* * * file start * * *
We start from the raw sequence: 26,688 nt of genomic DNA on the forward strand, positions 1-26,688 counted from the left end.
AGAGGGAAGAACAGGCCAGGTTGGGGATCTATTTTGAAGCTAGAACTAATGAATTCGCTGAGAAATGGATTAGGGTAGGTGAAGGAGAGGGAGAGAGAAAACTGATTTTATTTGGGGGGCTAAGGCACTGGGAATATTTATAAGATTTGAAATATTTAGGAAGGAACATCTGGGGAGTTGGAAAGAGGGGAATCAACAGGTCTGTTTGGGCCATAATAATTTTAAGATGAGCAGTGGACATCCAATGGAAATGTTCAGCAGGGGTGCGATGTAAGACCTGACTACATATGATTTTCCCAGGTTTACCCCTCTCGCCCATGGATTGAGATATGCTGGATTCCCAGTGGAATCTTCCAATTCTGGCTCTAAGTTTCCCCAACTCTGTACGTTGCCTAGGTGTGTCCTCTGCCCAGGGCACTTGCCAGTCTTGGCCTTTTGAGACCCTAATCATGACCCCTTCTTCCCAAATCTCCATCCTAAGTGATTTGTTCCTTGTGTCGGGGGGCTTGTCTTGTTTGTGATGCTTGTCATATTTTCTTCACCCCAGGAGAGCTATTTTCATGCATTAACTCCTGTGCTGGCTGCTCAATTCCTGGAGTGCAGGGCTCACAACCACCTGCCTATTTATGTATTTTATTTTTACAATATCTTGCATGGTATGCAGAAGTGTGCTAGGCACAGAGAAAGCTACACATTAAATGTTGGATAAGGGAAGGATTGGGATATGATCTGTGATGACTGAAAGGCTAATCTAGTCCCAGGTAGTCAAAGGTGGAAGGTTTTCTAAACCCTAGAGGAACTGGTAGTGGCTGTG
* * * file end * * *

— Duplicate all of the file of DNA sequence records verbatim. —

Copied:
We start from the raw sequence: 26,688 nt of genomic DNA on the forward strand, positions 1-26,688 counted from the left end.
AGAGGGAAGAACAGGCCAGGTTGGGGATCTATTTTGAAGCTAGAACTAATGAATTCGCTGAGAAATGGATTAGGGTAGGTGAAGGAGAGGGAGAGAGAAAACTGATTTTATTTGGGGGGCTAAGGCACTGGGAATATTTATAAGATTTGAAATATTTAGGAAGGAACATCTGGGGAGTTGGAAAGAGGGGAATCAACAGGTCTGTTTGGGCCATAATAATTTTAAGATGAGCAGTGGACATCCAATGGAAATGTTCAGCAGGGGTGCGATGTAAGACCTGACTACATATGATTTTCCCAGGTTTACCCCTCTCGCCCATGGATTGAGATATGCTGGATTCCCAGTGGAATCTTCCAATTCTGGCTCTAAGTTTCCCCAACTCTGTACGTTGCCTAGGTGTGTCCTCTGCCCAGGGCACTTGCCAGTCTTGGCCTTTTGAGACCCTAATCATGACCCCTTCTTCCCAAATCTCCATCCTAAGTGATTTGTTCCTTGTGTCGGGGGGCTTGTCTTGTTTGTGATGCTTGTCATATTTTCTTCACCCCAGGAGAGCTATTTTCATGCATTAACTCCTGTGCTGGCTGCTCAATTCCTGGAGTGCAGGGCTCACAACCACCTGCCTATTTATGTATTTTATTTTTACAATATCTTGCATGGTATGCAGAAGTGTGCTAGGCACAGAGAAAGCTACACATTAAATGTTGGATAAGGGAAGGATTGGGATATGATCTGTGATGACTGAAAGGCTAATCTAGTCCCAGGTAGTCAAAGGTGGAAGGTTTTCTAAACCCTAGAGGAACTGGTAGTGGCTGTG